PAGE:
Energy Efficient

Environmental studies at various universities across the globe clearly point to the fact that wood frame construction is the most energy efficient building system, both in terms of operational energy usage and the embodied energy that goes into manufacturing building materials.

In colder climates, the electric energy consumption of modern wood frame homes is:

  • 9.43% lower than that of light steel house; and
  • 10.92% lower than that of concrete houses.

While in more moderate climates, the electric energy consumption of wood frame houses is:

  • 8.79% lower than that of light steel house
  • 7.33% lower than that of concrete homes

Wood itself is a natural thermal insulator due to the millions of tiny air pockets within its cellular structure. The thermal insulating ability of softwood is 10 times that of concrete and masonry, and 400 times that of solid steel.

Easy to make

While a contemporary home of steel, cement and concrete that takes in ideal conditions 12 months to make. We can do it in 15 days on site.

Green Building

Wood frame buildings are truly “green” buildings as they reduce energy consumption and use wood materials from renewable, sustainable forestry resources. Furthermore, the production of wood building materials uses less energy and results in significantly less air, water and solid waste pollution than steel or concrete building materials. Wood structures present the least potential damage to the environment. When measured in monetary terms, the environmental impact of wood structures is less than half of that incurred by concrete structures and nearly one third less than steel structures.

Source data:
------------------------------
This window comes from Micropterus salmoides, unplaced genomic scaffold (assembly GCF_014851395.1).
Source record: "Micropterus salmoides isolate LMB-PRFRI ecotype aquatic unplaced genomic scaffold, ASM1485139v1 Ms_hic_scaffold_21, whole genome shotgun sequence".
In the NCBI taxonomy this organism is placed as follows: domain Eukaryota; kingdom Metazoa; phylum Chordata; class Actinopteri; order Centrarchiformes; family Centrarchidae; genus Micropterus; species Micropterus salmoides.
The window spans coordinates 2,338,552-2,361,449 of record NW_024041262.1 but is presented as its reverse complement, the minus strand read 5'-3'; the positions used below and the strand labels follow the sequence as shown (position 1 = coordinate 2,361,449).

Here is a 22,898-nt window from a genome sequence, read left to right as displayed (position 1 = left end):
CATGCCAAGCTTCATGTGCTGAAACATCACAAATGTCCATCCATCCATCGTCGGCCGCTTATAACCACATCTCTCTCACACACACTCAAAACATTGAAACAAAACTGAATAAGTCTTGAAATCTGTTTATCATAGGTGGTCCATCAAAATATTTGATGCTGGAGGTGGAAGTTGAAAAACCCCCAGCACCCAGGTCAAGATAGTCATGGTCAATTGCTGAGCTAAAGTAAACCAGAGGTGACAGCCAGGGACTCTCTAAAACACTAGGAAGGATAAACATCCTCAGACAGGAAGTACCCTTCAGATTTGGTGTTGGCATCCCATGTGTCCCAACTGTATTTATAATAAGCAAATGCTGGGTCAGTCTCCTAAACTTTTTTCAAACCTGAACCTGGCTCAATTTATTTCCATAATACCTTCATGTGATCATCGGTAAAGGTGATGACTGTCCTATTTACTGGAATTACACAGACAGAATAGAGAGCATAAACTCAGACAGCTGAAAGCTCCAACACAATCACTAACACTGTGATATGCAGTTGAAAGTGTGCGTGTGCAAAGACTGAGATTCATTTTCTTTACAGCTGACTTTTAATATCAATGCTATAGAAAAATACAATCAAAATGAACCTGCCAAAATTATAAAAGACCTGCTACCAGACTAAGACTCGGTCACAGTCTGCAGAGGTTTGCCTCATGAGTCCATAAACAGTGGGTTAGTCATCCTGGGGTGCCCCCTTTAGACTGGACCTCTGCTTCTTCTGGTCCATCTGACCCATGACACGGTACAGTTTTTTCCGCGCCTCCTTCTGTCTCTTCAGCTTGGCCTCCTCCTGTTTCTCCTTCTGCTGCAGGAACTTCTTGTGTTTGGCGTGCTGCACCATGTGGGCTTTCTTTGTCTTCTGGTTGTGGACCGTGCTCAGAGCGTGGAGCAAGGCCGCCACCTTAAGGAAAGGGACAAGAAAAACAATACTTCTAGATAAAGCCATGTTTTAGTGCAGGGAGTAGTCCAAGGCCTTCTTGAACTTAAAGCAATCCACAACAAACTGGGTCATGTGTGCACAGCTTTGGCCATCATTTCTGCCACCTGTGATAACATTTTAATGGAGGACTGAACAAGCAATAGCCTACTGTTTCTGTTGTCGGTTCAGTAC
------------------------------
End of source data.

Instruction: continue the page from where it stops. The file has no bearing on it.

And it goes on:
More specifically, their results showed that the production of structural wood materials used in a wood frame buildings consumes:

  • 28% less energy and 39% less water than equivalent materials used in a steel structures; and
  • 45% less energy and 46% less water than equivalent materials used in concrete structures.


Wood-frame construction incorporates wall, floor and roof assemblies that are strong, easy to insulate and quick and efficient to build. Using a combination of materials and modern engineering, wood frame homes are designed to meet the requirements of the environment for which they are built and can withstand conditions of high wind, heavy rain and even earthquakes. When properly built and termite treated cared for, these homes can easily have a life-span up to 50 years or more.

Flexibility and Efficiency

Woods immense flexibility makes it the best choice for creating customized structural or decorative designs. Walls that are up to 20% thinner than standard concrete walls, provide for greater internal floor space and the ability to embed infrastructure (electrical wiring, plumbing and ventilation ducts) in floor, ceiling and wall cavities, allowing architects and designers from having to design around these components.

Remodeled / Redone

Making changes is virtually impossible when walls are poured in concrete or when expensive and time consuming, reworking of the construction material is needed off site. However, wood buildings can be easily redesigned to suit changing needs, whether it be the addition of a new room or moving a window or door.

Seismic performance and strength